Law student Kirstin Silvera is #4 on our Top 25 Environmentalists Under 25.
Since Kirstin was last in the Top 25 in 2011 for her efforts to raise environmental awareness at McMaster and the greater Hamilton community, she has begun Law School at the University of Windsor en route to her goal of becoming an environmental lawyer. Last summer, she spent three and a half months in Costa Rica volunteering with the Canadian Organization for Tropical Education and Rainforest Conservation, where she was involved in their sea turtle conservation program and their mammal-monitoring program. Additionally, she conducted research during her trip for her Master’s in Environmental Studies, which she will be completing this summer at York University. The aim of her research project is to determine what impact, if any, scientific research projects, specifically species at risk research projects, have on policies and laws in Costa Rica, using Costa Rica’s Tortuguero region as a microcosm/ case study. Such an impact on policy should be especially telling in Costa Rica, a country heavily reliant on ecology and ecotourism.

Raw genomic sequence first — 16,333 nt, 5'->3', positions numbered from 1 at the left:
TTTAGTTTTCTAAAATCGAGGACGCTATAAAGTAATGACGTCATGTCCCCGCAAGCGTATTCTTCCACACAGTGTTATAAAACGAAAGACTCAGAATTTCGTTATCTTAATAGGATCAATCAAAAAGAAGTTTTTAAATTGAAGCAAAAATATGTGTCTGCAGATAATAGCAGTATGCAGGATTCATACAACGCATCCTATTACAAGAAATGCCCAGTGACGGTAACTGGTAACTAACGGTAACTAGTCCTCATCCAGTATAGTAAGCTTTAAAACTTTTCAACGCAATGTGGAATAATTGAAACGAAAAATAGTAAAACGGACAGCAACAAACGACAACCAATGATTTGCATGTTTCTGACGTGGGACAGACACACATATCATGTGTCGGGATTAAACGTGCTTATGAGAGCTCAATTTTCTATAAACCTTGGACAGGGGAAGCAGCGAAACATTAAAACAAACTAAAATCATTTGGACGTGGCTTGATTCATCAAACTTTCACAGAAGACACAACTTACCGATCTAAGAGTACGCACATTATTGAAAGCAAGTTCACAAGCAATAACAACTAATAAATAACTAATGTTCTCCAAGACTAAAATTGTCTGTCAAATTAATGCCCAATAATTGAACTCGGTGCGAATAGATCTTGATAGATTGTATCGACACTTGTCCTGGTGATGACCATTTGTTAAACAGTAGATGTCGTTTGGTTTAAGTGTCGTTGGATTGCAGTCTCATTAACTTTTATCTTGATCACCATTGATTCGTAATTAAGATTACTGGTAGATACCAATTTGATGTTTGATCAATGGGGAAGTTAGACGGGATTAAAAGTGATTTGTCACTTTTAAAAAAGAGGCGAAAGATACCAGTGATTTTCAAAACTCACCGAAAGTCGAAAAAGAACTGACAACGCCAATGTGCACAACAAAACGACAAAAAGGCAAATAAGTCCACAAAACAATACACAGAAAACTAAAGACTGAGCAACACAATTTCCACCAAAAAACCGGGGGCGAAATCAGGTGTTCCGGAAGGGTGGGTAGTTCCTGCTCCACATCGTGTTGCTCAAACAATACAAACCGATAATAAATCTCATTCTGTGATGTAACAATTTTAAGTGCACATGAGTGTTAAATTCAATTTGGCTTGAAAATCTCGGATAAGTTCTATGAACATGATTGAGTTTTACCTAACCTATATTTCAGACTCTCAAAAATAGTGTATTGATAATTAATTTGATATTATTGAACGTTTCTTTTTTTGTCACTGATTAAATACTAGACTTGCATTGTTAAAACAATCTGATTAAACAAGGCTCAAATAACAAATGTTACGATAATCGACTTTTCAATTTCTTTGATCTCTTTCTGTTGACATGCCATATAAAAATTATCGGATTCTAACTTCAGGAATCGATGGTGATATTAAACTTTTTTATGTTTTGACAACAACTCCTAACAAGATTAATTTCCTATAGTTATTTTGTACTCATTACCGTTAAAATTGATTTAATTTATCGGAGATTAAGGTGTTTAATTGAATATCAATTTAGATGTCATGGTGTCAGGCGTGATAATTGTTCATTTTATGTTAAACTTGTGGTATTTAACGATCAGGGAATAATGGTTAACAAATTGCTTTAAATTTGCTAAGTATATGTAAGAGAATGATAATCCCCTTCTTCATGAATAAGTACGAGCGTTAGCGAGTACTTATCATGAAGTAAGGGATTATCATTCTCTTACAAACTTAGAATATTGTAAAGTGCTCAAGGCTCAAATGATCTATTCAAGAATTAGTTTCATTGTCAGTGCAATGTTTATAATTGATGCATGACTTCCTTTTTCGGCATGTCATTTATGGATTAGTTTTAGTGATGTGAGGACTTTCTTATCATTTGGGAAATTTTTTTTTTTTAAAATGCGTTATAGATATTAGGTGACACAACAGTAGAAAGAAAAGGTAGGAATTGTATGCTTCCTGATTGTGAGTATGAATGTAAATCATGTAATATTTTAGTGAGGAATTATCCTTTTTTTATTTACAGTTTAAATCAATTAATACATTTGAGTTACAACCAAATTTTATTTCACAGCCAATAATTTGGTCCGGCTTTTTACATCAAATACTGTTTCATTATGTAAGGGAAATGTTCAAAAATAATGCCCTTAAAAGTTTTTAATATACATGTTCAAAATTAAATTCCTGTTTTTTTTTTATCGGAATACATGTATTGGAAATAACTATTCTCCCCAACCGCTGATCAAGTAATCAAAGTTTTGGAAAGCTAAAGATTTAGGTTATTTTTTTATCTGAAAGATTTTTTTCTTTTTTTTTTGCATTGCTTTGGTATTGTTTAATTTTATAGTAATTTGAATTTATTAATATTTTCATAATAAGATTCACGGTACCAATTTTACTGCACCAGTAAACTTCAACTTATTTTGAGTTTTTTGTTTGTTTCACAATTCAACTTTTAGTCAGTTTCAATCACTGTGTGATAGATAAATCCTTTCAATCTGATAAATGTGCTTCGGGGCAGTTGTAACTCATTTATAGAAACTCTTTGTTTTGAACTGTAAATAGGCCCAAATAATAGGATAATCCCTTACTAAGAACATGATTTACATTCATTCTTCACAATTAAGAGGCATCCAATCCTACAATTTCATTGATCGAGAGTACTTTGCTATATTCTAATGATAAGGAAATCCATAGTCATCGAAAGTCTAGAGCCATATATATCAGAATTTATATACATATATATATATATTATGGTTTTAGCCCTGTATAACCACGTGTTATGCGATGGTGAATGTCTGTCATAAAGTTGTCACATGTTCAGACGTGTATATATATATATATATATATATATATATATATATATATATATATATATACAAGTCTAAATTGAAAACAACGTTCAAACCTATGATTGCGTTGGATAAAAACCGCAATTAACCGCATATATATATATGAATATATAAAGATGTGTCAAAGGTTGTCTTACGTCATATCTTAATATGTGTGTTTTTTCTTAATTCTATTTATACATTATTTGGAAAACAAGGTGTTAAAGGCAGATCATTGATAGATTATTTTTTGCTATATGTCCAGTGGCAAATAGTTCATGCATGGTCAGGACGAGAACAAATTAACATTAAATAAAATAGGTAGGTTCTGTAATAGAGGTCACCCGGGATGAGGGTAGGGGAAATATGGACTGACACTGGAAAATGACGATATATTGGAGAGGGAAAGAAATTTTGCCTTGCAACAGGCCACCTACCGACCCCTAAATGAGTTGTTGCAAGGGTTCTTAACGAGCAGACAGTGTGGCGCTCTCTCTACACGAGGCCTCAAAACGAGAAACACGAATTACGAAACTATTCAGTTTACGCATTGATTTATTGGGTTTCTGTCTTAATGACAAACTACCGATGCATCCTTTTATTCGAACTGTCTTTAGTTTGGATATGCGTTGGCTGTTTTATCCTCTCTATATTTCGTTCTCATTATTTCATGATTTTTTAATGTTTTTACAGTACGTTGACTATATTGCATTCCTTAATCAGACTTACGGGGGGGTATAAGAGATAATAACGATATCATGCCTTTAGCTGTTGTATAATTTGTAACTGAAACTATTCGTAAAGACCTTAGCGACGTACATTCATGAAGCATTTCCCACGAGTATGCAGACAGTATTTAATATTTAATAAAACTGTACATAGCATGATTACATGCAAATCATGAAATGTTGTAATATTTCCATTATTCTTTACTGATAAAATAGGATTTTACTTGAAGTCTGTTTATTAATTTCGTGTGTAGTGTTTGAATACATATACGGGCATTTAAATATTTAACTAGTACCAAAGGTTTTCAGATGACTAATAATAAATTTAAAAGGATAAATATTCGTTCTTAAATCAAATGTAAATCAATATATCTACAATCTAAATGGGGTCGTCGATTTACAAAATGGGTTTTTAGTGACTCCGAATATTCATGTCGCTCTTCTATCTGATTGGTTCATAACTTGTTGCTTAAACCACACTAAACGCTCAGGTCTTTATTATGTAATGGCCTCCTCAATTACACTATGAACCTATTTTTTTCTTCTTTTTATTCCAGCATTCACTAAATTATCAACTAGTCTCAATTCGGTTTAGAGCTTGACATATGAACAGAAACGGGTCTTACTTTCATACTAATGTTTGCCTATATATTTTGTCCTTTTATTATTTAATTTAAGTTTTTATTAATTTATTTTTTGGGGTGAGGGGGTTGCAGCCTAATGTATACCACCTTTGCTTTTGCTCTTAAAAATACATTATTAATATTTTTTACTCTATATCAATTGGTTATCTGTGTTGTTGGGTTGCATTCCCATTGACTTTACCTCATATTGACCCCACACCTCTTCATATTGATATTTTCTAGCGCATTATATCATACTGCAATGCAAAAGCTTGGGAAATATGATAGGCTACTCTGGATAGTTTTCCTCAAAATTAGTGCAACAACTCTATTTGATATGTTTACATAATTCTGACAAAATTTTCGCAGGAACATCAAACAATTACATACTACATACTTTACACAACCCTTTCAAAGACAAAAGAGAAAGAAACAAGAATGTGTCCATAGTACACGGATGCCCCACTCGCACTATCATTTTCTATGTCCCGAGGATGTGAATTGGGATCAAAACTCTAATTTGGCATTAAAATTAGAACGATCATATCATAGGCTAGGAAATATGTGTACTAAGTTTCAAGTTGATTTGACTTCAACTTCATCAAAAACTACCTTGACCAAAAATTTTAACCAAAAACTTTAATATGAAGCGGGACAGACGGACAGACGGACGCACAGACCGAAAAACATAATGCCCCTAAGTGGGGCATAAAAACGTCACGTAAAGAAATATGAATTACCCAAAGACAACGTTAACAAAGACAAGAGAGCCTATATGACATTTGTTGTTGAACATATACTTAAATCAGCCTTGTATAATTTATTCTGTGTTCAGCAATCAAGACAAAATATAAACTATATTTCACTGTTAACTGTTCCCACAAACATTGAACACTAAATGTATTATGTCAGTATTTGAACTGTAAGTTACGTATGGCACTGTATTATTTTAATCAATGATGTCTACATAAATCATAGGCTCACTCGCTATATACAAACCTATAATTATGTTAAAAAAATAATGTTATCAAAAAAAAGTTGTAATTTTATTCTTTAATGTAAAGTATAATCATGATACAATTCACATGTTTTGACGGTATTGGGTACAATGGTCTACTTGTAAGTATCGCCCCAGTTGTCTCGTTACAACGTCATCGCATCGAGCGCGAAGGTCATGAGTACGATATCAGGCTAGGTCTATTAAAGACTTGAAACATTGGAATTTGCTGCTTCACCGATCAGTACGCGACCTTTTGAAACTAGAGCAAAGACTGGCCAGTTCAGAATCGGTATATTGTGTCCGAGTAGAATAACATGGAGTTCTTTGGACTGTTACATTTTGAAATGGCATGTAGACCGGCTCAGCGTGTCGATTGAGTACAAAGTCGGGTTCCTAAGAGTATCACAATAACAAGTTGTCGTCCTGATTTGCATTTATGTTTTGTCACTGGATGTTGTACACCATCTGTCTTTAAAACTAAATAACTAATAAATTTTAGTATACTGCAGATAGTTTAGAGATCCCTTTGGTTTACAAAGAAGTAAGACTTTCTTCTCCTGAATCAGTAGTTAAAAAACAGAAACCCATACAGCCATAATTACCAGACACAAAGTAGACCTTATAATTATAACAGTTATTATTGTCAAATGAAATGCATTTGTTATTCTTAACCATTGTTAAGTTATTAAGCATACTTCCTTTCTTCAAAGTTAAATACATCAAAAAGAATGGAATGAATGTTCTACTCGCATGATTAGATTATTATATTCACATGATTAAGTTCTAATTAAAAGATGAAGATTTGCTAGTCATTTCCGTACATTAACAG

Last year, while at York University, Kirstin worked for the Climate Consortium for Research Action and Integration (CC-RAI). CC-RAI is a group that aims to accelerate regional action on climate change by fostering high-quality regional climate research, building capacity through training, and acting as a catalyst for collaborative action. With them she executed outreach events for York climate change specialists and students, and researched and reported on research synergies between York University and the Toronto Region Conservation Authority.
Currently, she volunteers with the Canadian Environmental Law Association and Lake Ontario Waterkeeper, where she conducts research on various environmental statutes and laws. Additionally, Kirstin acts as a volunteer case worker for Community Legal Aid and for Pro Bono Students Canada, where she is helping to create a public interest law career guide that makes it easier for students to find non-traditional paths as lawyers.
At the University of Windsor, she has focused a large part of her efforts on engaging the student body to recognize the connections between environmental and Aboriginal law. This initiative culminated with a teach-in event titled “Idle Know More”. At the teach-in, Aboriginal and non-Aboriginal members of the University of Windsor community discussed the history of treaties in Canada, the genesis and goals of Idle No More, what is at stake for non-Aboriginal people and the environment, and the future of this important social movement.
Kirstin looks forward to her second year of law school, where she will be vice president of the Environmental Law Society for the upcoming 2013-2014 year.
Through her ongoing efforts, she hopes to continue to be a voice for the environment in more ways than one.